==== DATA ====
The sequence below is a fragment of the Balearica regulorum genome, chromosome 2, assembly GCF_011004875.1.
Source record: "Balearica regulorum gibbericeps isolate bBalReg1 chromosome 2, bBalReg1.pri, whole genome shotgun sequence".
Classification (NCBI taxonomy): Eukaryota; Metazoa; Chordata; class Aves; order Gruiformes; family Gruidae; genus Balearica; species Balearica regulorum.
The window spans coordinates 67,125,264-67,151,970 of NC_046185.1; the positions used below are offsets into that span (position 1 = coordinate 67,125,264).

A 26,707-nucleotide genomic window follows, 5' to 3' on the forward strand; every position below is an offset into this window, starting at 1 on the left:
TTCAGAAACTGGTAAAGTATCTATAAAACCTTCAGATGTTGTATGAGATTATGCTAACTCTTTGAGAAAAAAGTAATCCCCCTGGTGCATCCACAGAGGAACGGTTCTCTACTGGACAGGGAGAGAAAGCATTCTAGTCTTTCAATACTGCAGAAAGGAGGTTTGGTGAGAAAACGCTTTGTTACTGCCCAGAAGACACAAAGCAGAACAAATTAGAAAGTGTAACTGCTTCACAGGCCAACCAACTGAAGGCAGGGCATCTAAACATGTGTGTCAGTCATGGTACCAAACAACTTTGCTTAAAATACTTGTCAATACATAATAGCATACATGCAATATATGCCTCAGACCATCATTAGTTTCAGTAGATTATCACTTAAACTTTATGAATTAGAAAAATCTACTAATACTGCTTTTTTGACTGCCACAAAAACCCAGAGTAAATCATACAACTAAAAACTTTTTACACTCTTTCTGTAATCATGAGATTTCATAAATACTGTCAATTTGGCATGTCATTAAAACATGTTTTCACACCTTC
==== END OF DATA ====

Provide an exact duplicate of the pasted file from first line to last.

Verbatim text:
The sequence below is a fragment of the Balearica regulorum genome, chromosome 2, assembly GCF_011004875.1.
Source record: "Balearica regulorum gibbericeps isolate bBalReg1 chromosome 2, bBalReg1.pri, whole genome shotgun sequence".
Classification (NCBI taxonomy): Eukaryota; Metazoa; Chordata; class Aves; order Gruiformes; family Gruidae; genus Balearica; species Balearica regulorum.
The window spans coordinates 67,125,264-67,151,970 of NC_046185.1; the positions used below are offsets into that span (position 1 = coordinate 67,125,264).

A 26,707-nucleotide genomic window follows, 5' to 3' on the forward strand; every position below is an offset into this window, starting at 1 on the left:
TTCAGAAACTGGTAAAGTATCTATAAAACCTTCAGATGTTGTATGAGATTATGCTAACTCTTTGAGAAAAAAGTAATCCCCCTGGTGCATCCACAGAGGAACGGTTCTCTACTGGACAGGGAGAGAAAGCATTCTAGTCTTTCAATACTGCAGAAAGGAGGTTTGGTGAGAAAACGCTTTGTTACTGCCCAGAAGACACAAAGCAGAACAAATTAGAAAGTGTAACTGCTTCACAGGCCAACCAACTGAAGGCAGGGCATCTAAACATGTGTGTCAGTCATGGTACCAAACAACTTTGCTTAAAATACTTGTCAATACATAATAGCATACATGCAATATATGCCTCAGACCATCATTAGTTTCAGTAGATTATCACTTAAACTTTATGAATTAGAAAAATCTACTAATACTGCTTTTTTGACTGCCACAAAAACCCAGAGTAAATCATACAACTAAAAACTTTTTACACTCTTTCTGTAATCATGAGATTTCATAAATACTGTCAATTTGGCATGTCATTAAAACATGTTTTCACACCTTC